Bar Association Responds to Gary Kreep's Threatened Lawsuit
Newly elected San Diego Superior Court Judge Gary Kreep narrowly defeated county prosecutor Garland Peed in the Primary election on June 5, 2012. Since then, he has caught national attention for his belief that President Barack Obama's birth certificate is fake.
During an interview on KPBS Evening Edition on June 20, 2012, Kreep responded to this press release by calling the San Diego County Bar Association "bigoted."
Kreep said his role as a national leader of the "birther" movement is not relevant to his appointment as judge, but that his stance on other issues led the association to state he is "lacking qualifications" to be a judge.
"They did it on the basis that you can't be pro-life and you can't oppose same-sex marriage and be a judge, that's what they told me," Kreep said. "That's a religiously bigoted statement, which will be further investigated by me, and I'm going to move forward on that because that is discrimination."
Kreep said he was going to take action against the bar association.
President of the San Diego County Bar Association, Marvin Mizell, came on KPBS' "Evening Edition" on Wednesday, June 27, 2012, to respond to Kreep's threatened lawsuit.
"I have not received any information from my committee that would make me think there's something that would be the basis of a claim," Mizell said. "We do believe that this process was fair and unbiased."
Mizell said the SD County Bar Association has not heard directly from Kreep since he was elected.
"Since 1978, some 34 years, the County Bar has fairly and accurately evaluated candidates for contested judicial elections," Mizell said. "The first thing to remember is that the candidates are not judged against each other in the same race. They're actually looked at individually by the committee."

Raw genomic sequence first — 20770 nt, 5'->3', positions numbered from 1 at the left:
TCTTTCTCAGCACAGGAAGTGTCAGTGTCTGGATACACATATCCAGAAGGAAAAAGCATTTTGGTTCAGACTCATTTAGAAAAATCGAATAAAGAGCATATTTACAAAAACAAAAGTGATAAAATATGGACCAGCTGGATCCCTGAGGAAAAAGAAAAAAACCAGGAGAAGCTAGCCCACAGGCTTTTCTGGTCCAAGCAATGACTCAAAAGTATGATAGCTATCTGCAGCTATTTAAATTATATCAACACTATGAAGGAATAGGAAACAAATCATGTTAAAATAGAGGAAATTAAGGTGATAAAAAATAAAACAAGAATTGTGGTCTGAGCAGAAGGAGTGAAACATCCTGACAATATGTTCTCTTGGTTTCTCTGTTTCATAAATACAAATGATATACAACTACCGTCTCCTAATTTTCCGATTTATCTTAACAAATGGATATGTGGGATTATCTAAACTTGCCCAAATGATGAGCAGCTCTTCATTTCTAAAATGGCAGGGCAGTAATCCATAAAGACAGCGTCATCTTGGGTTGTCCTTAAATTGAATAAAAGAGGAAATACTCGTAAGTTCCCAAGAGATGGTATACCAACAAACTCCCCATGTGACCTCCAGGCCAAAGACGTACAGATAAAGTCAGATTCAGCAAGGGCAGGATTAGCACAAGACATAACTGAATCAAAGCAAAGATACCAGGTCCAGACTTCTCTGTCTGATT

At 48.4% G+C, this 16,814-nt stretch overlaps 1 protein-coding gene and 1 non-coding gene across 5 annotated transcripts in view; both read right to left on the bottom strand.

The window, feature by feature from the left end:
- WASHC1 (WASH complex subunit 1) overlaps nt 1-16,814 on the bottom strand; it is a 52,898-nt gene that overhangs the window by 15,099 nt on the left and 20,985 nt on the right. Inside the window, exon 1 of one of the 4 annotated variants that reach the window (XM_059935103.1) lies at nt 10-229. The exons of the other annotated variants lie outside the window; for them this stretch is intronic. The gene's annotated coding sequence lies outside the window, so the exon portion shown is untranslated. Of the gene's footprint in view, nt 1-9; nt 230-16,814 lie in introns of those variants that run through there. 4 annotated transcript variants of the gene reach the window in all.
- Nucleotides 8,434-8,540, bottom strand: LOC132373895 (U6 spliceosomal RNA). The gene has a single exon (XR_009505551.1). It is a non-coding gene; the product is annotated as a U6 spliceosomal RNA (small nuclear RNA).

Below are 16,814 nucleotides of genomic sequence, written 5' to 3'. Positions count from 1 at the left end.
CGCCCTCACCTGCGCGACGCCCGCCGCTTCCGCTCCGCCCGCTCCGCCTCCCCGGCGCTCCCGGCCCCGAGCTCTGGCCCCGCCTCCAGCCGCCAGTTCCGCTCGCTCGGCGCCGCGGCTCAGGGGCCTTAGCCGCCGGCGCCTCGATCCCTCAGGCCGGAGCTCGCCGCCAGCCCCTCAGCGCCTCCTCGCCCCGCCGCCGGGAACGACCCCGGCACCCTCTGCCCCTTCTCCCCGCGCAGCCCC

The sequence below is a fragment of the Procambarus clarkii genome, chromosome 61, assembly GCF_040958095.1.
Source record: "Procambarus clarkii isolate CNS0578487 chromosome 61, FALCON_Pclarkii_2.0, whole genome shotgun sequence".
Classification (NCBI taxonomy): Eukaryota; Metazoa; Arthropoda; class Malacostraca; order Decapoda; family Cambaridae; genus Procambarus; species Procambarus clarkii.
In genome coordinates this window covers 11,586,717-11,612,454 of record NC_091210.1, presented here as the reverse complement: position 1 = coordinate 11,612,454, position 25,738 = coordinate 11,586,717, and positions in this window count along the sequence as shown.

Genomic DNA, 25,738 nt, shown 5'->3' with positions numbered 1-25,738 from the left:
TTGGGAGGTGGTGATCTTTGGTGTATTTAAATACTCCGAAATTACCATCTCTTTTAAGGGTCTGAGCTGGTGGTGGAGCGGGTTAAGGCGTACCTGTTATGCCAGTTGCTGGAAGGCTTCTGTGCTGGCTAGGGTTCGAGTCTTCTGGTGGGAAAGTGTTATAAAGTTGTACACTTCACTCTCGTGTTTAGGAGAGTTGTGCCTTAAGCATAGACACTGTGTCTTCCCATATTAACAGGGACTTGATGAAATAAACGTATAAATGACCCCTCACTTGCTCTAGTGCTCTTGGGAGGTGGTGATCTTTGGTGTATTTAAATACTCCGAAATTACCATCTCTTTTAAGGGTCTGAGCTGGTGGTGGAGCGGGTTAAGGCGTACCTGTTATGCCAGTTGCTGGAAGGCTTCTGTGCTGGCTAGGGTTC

The rating committee is made up of 21 people who Mizell said makes up a "fair cross-section of the legal community."
"You have civil and criminal practitioners, you have government and non-government attorneys, as well as a fair cross-section of how long they've been practicing," he said.
The committee takes 19 factors into account when rating judges, some of which include temperament, intellect, ability and knowledge of the law.
"Political belief or religious belief are not included," Mizell said. "We have never evaluated someone based on political or religious belief, and that did not happen here."
The reasons behind Kreep's "lacking qualifications" rating are kept confidential from the public. The judges, however, do get to see the reasons behind their rating, and anyone who receives a "lacking qualifications" rating has a right to appeal.
Mizell said that Kreep did appeal his rating in front of the entire committee.
Of the seven candidates that the SD County Bar Association reviewed, two of them received the rating of "lacking qualifications." Mizell said that in recent history, no judge receiving a "lacking qualifications" rating has been elected, until now.
"That's why we do what we do," Mizell said. "To try to educate the public because there's usually very little information on judicial candidates."